Though in the frequentistic approach language and methods are usually more convoluted (even when the same numerical results of the Bayesian reasoning are obtained), due to the fact that probabilistic statements about physics quantities and fit parameters are not allowed in that approach, it is usually accepted that the above rules and are based on the parabolic behavior of the minimized functions. When this approximation does not hold, the frequentist has to replace a prescription by other prescriptions that can handle the exception.6 The situation is simpler and clearer in the Bayesian approach, in which the above rules and do hold too, but only as approximations under well defined conditions. In case the underlying conditions fail we know immediately what to do:
• restart from Eq. (9) or from Eq. (11), depending on the other underlying hypotheses;
• go even one step before Eq. (9), namely to the most general Eq. (8), if priors matter (e.g. physical constraints, sensible previous knowledge, etc.).
For example, if the description of the data was a good approximation, then , properly normalized, is the solution to the problem.7
A non parabolic, asymmetric produces an asymmetric (see Fig. 2), the mode of which corresponds, indeed, to what obtained minimizing , but expected value and standard deviation differ from what is obtained by the standard rule'. In particular, expected value and variance must be evaluated from their definitions:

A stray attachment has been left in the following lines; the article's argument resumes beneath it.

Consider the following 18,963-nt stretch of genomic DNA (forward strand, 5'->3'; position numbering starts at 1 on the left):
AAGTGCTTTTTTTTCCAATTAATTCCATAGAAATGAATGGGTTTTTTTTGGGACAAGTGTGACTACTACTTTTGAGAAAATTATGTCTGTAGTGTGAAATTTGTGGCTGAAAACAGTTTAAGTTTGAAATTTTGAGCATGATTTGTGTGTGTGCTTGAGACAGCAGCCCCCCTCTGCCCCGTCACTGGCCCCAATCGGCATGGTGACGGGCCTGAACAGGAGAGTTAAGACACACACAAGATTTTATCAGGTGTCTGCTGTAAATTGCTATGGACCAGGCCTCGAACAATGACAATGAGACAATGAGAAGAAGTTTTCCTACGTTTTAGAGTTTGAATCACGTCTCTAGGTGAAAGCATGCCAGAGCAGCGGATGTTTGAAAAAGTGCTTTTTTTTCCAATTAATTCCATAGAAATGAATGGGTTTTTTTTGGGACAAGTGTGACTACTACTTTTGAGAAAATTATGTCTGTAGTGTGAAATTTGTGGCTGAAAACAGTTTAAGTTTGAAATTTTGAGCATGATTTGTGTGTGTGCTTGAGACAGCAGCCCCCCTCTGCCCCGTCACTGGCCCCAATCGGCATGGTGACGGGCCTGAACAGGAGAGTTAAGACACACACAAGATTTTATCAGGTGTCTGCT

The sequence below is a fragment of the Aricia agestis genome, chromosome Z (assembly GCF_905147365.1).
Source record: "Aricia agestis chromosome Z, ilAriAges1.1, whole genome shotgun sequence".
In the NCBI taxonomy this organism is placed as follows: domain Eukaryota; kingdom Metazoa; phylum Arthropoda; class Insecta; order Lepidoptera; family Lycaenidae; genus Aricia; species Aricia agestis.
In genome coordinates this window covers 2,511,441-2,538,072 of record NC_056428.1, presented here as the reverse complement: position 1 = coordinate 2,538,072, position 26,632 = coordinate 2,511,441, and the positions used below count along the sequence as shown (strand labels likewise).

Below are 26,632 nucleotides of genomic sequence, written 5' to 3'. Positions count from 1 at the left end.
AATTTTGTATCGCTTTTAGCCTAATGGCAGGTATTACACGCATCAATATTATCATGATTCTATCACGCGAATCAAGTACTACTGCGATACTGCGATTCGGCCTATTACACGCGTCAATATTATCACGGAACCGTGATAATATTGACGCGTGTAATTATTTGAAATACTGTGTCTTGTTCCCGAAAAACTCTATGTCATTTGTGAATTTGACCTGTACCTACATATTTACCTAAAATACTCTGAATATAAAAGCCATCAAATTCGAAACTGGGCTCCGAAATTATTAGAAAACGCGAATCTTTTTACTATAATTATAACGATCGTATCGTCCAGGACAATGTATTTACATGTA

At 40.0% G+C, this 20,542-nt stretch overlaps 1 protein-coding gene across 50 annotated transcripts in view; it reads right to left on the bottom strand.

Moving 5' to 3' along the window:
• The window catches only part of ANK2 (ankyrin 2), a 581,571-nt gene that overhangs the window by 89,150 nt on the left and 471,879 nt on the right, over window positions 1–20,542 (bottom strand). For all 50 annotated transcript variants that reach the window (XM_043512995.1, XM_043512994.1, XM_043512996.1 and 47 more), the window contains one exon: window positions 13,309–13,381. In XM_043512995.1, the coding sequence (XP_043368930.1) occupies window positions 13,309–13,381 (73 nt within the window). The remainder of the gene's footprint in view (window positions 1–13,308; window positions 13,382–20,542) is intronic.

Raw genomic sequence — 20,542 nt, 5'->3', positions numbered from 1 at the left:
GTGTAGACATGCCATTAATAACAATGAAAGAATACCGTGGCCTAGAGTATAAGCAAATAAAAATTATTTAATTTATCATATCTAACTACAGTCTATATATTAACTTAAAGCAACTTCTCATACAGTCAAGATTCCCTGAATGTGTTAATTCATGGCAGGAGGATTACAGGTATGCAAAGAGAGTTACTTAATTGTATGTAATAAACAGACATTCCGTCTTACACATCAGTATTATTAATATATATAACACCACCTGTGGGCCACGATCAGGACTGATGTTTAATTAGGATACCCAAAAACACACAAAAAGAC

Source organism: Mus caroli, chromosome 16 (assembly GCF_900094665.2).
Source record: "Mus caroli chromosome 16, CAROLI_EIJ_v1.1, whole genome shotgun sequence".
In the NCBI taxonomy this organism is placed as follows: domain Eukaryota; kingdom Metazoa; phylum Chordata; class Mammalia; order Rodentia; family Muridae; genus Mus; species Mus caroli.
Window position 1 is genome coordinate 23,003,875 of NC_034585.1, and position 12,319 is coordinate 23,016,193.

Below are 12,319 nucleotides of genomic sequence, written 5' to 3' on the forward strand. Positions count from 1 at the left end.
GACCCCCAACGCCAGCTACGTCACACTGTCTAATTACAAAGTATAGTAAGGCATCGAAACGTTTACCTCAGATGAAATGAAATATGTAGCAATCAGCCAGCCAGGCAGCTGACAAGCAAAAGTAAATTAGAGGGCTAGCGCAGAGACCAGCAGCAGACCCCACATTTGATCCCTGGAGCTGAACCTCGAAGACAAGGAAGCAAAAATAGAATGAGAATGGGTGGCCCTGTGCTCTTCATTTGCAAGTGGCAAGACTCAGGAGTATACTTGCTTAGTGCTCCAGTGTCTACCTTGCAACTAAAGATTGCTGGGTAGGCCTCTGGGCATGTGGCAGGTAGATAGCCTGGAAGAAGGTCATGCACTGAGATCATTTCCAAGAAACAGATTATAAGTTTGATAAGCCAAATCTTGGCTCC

(13) (14)

Other examples of asymmetric curves, including the case with more than one minimum, are shown in Chapter 12 of Ref. [3], and compared with the results coming from frequentist prescriptions (but, indeed, there is not a general accepted rule to get frequentistic results - whatever they mean - when the shape gets complicated).

Unfortunately, it is not easy to translate numbers obtained by ad hoc rules into probabilistic results, because the dependence on the actual shape of the or curve can be not trivial. Anyhow, some rules of thumb can be given in next-to-simple situations where the or has only one minimum and the or curve looks like a skewed parabola', like in Fig. 2:

• the 68% confidence interval' obtained by the , or rule still provides a 68% probability interval for .
• the standard deviation obtained using Eq. (14) is approximately equal to the average between the and values obtained by the , or rule:
 (15)

• the expected value is equal to the mode (, coinciding with the maximum likelihood or minimum value) plus a shift:
 (16)

[This latter rule is particularly rough because is more sensitive than on the exact shape of or curve. Equation (16) has to be taken only to get an idea of the order of magnitude of the effect. For example, in the case depicted in Fig 2 the shift is 80% of .]

The remarks about misuse of and rules can be extended to cases where several parameters are involved. I do not want to go into details (in the Bayesian approach there is nothing deeper than studying or in function of several parameters.8), but I just want to get the reader worried about the meaning of contour plots of the kind shown in Fig. 3.

Next: Nonlinear propagation Up: Sources of asymmetric uncertainties Previous: Sources of asymmetric uncertainties
Giulio D'Agostini 2004-04-27